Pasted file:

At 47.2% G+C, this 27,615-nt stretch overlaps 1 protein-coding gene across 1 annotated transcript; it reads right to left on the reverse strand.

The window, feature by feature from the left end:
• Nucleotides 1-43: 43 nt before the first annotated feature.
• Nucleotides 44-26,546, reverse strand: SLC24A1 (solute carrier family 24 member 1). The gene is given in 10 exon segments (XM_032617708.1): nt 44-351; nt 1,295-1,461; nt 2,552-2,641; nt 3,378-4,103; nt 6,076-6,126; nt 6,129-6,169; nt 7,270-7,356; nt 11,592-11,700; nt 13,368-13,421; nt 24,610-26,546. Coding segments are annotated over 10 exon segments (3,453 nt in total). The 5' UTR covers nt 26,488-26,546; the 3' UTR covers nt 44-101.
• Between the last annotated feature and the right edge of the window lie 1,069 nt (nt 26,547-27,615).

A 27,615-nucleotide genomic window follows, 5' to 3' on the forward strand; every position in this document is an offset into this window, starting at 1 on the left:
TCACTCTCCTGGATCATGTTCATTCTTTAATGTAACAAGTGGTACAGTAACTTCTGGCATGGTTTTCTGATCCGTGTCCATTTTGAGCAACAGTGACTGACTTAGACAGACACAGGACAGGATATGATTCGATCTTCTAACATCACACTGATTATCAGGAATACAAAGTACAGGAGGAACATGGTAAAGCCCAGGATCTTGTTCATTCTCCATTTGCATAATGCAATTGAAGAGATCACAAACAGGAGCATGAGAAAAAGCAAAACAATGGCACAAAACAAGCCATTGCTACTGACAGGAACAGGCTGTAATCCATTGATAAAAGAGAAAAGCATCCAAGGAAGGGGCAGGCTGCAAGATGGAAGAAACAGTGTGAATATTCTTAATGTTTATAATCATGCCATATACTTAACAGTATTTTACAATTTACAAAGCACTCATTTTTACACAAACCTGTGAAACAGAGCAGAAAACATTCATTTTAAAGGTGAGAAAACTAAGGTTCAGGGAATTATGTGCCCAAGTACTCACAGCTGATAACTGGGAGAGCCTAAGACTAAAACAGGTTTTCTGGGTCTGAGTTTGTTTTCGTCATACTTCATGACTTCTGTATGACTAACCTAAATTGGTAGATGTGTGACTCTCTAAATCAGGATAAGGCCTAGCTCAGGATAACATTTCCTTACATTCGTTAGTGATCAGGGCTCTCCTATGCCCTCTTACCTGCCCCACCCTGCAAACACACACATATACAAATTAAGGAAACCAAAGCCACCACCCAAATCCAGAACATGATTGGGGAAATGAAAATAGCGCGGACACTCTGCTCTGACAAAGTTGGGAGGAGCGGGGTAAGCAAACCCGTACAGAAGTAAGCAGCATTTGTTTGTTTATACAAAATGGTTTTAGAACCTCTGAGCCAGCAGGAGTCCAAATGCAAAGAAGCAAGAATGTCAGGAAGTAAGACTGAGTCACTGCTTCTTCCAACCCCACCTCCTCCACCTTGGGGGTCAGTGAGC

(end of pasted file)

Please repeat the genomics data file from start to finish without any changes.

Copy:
At 47.2% G+C, this 27,615-nt stretch overlaps 1 protein-coding gene across 1 annotated transcript; it reads right to left on the reverse strand.

The window, feature by feature from the left end:
• Nucleotides 1-43: 43 nt before the first annotated feature.
• Nucleotides 44-26,546, reverse strand: SLC24A1 (solute carrier family 24 member 1). The gene is given in 10 exon segments (XM_032617708.1): nt 44-351; nt 1,295-1,461; nt 2,552-2,641; nt 3,378-4,103; nt 6,076-6,126; nt 6,129-6,169; nt 7,270-7,356; nt 11,592-11,700; nt 13,368-13,421; nt 24,610-26,546. Coding segments are annotated over 10 exon segments (3,453 nt in total). The 5' UTR covers nt 26,488-26,546; the 3' UTR covers nt 44-101.
• Between the last annotated feature and the right edge of the window lie 1,069 nt (nt 26,547-27,615).

A 27,615-nucleotide genomic window follows, 5' to 3' on the forward strand; every position in this document is an offset into this window, starting at 1 on the left:
TCACTCTCCTGGATCATGTTCATTCTTTAATGTAACAAGTGGTACAGTAACTTCTGGCATGGTTTTCTGATCCGTGTCCATTTTGAGCAACAGTGACTGACTTAGACAGACACAGGACAGGATATGATTCGATCTTCTAACATCACACTGATTATCAGGAATACAAAGTACAGGAGGAACATGGTAAAGCCCAGGATCTTGTTCATTCTCCATTTGCATAATGCAATTGAAGAGATCACAAACAGGAGCATGAGAAAAAGCAAAACAATGGCACAAAACAAGCCATTGCTACTGACAGGAACAGGCTGTAATCCATTGATAAAAGAGAAAAGCATCCAAGGAAGGGGCAGGCTGCAAGATGGAAGAAACAGTGTGAATATTCTTAATGTTTATAATCATGCCATATACTTAACAGTATTTTACAATTTACAAAGCACTCATTTTTACACAAACCTGTGAAACAGAGCAGAAAACATTCATTTTAAAGGTGAGAAAACTAAGGTTCAGGGAATTATGTGCCCAAGTACTCACAGCTGATAACTGGGAGAGCCTAAGACTAAAACAGGTTTTCTGGGTCTGAGTTTGTTTTCGTCATACTTCATGACTTCTGTATGACTAACCTAAATTGGTAGATGTGTGACTCTCTAAATCAGGATAAGGCCTAGCTCAGGATAACATTTCCTTACATTCGTTAGTGATCAGGGCTCTCCTATGCCCTCTTACCTGCCCCACCCTGCAAACACACACATATACAAATTAAGGAAACCAAAGCCACCACCCAAATCCAGAACATGATTGGGGAAATGAAAATAGCGCGGACACTCTGCTCTGACAAAGTTGGGAGGAGCGGGGTAAGCAAACCCGTACAGAAGTAAGCAGCATTTGTTTGTTTATACAAAATGGTTTTAGAACCTCTGAGCCAGCAGGAGTCCAAATGCAAAGAAGCAAGAATGTCAGGAAGTAAGACTGAGTCACTGCTTCTTCCAACCCCACCTCCTCCACCTTGGGGGTCAGTGAGC